AKA: mini-skirt, mini skirt
How to say it: min-ee skurt
- a short skirt that finishes well above the knees, usually mid-thigh, no longer that 10cm below the buttocks
- can be any shape or style
…of the style: While the miniskirt is most often associated with fashion in the 1960s, the style actually has much older roots. Figurines of women wearing miniskirts have been found in Europe that date back to the 5th century BC, ancient Egyptian frescos show female dancers prancing around in miniskirts, and the Duan Qun Miao people in China were even named for the miniskirts that the women of the tribe wore (Duan Qun Miao literally mean ‘short skirt Miao’).
In the 20th century there are images from the 20s, 30s and 40s of women wearing miniskirts, and in the 1950s women wore them in Science Fiction films like Flight to Mars. However the style didn’t really ‘arrive’ on the fashion scene until the 1960s, thanks to London designer Mary Quant who is widely accredited with bringing the miniskirt to the people.
Mary Quant was a young designer with a boutique on London’s Kings Road. She had little training in design, but had her finger on the pulse of street fashion and sold clothing that reflected the desires of the new youth market, rather than what the established fashion houses were producing in Paris. It was a time of massive changes in society – the teenage generation had found their voice and were establishing themselves as a separate demographic, women were leaving the kitchen and entering university or the workforce, and the introduction of the birth control pill had empowered women, putting control over their lives and their sexuality into their hands and giving them a sense of freedom and confidence.
Mary Quant saw that hemlines were slowly creeping upwards in response to this newfound sexuality and freedom, and in 1965 raised the hems of her clothing to several inches above the knee; the miniskirt was reborn. The shorter style was an instant success and became the epitome of London women in the 60s – youthful, energised, free, revolutionary and in charge of their own destinies.
Around the same time, French designer André Courrèges raised hemlines in France, featuring skirts that finished above the knee in his 1964 collections. The shorter skirts initially shocked the fashion world, but his designs were more sophisticated and mature than the street styling of Quant and this is thought to have helped the miniskirt gain acceptance in French Haute Couture. However, the miniskirt wasn’t quite done with shocking the world, and in late 1965 model Jean Shrimpton was the centre of an international stir thanks to her appearance at the Melbourne Cup racing carnival in a miniskirt (she wasn’t wearing stockings, a hat or gloves either which was also an issue for older women of the day).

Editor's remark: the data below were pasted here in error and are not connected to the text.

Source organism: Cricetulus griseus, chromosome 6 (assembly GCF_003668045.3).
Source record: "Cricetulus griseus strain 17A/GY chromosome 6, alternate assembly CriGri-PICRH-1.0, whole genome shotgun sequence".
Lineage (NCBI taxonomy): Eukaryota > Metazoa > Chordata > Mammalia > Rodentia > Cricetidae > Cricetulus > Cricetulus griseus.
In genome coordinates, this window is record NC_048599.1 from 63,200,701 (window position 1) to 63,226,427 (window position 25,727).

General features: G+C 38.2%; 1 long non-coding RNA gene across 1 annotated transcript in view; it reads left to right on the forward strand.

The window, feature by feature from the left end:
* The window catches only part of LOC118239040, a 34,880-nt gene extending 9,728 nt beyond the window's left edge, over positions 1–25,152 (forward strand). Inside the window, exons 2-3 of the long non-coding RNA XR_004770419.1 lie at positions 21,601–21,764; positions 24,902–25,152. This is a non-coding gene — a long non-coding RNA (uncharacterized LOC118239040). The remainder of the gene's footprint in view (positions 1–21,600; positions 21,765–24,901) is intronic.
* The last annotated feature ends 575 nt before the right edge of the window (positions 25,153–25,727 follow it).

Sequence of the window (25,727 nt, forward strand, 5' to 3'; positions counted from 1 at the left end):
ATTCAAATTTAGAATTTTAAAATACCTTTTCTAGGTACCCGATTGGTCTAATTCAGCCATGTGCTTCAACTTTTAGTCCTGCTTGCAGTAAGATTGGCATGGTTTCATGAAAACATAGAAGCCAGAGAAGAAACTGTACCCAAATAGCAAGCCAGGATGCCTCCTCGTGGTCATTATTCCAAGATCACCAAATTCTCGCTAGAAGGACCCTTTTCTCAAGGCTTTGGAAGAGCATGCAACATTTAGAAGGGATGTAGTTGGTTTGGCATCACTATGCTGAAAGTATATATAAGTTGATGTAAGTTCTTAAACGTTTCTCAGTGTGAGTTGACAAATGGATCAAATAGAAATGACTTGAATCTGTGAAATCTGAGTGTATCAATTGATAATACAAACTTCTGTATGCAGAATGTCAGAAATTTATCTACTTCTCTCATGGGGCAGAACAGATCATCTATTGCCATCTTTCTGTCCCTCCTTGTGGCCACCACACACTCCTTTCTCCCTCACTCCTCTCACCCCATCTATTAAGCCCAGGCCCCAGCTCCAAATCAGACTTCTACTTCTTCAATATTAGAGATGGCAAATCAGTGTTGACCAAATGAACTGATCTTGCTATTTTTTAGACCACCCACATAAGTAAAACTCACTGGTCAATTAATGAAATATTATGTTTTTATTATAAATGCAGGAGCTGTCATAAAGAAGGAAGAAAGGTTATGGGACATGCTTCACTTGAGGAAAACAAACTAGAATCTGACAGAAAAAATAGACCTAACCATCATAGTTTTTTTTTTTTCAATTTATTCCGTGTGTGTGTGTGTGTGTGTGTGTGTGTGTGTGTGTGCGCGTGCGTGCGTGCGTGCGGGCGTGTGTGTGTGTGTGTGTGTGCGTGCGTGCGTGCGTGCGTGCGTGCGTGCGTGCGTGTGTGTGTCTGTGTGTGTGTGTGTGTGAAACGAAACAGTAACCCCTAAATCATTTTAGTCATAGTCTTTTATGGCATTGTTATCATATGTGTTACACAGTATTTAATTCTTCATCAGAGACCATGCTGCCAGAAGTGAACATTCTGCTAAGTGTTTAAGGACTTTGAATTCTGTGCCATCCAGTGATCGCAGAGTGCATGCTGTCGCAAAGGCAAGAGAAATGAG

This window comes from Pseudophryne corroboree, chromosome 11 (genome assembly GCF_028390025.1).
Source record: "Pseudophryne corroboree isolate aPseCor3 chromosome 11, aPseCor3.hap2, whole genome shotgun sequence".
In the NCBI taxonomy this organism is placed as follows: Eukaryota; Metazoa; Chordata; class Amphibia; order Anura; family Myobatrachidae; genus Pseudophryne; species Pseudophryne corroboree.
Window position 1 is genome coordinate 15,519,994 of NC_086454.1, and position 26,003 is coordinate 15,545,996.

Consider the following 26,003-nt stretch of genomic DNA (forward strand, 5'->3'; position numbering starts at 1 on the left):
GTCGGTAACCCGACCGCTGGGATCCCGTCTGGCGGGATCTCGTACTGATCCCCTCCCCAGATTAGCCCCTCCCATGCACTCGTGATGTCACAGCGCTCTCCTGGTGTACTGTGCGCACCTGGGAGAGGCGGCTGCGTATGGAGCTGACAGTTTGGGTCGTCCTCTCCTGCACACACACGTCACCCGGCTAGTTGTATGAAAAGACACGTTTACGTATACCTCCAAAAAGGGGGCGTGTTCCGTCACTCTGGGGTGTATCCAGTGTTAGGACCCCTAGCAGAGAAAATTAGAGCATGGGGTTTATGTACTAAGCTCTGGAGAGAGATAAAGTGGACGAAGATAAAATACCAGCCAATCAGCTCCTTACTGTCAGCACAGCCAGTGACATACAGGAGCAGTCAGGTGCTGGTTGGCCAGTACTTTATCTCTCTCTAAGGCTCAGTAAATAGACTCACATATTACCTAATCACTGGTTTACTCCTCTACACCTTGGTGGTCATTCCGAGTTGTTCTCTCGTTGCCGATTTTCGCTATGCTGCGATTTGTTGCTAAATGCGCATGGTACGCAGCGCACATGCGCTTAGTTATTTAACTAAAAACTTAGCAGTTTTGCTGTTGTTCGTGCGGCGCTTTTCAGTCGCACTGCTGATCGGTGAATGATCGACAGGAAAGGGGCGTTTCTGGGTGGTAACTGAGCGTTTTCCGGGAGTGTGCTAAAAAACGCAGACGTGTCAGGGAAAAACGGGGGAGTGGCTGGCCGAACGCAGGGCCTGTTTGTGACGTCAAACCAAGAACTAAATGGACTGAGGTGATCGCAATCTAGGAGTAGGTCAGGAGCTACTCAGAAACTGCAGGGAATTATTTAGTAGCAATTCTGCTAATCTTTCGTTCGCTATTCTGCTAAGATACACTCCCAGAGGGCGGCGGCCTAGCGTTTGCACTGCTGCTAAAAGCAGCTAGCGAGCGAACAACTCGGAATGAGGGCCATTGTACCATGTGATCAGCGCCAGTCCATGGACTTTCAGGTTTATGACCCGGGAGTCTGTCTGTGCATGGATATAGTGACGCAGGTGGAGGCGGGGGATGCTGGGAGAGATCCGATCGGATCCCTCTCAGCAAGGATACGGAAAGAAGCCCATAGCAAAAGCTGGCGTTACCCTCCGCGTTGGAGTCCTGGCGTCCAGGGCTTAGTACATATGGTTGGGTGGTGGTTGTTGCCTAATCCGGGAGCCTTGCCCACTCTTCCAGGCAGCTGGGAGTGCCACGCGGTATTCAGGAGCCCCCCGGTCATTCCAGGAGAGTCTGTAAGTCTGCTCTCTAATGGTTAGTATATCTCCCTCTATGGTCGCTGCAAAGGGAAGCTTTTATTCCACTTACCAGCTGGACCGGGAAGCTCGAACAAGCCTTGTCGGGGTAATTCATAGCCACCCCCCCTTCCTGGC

However the swinging 60’s couldn’t last forever, and by the end of the decade the miniskirt began to be replaced by the longer skirt styles that spoke of nostalgia in a time of political despondency. The style came back again in the late 70s thanks to the Punk movement who’s style was motivated by being the anti-fashion and going against everything that was considered acceptable – skirts at the time were long, so Punks went for higher hemlines. Ironically, many mainstream designers soon picked up on the Punk look and began releasing collections that mimicked the anti-fashion style, making them fashion again. This included the miniskirt, and this time the style stuck.
Through the 80s and 90s the miniskirt spread outside the realm of teenage fashion, becoming an acceptable choice for women of all ages and was even incorporated into the big-shouldered power suits of the time, becoming the unofficial uniform of the successful working woman who was in total control.
In the 21st century, the miniskirt is widely accepted in the western world and has become a basic skirt style that is worn by almost all women and is accepted at almost any type of affair. And while hemline trends still move up and down (midi skirts are currently the skirt of choice) the miniskirt has cemented its position as a classic style and will never fully disappear.
…of the name: Mary Quant apparently named the miniskirt after her favourite car – the Mini
21st Century Mini Skirts
The miniskirt, once a symbol of revolution and sexual freedom is now simply a classic style of skirt. In the 21st century miniskirts come in all shapes and sizes, to fit all body types and are as acceptable for a trip to the supermarket as they are for a night out.
3.1 Phillips Lim, Alice + Olivia
Nina Ricci, Thakoon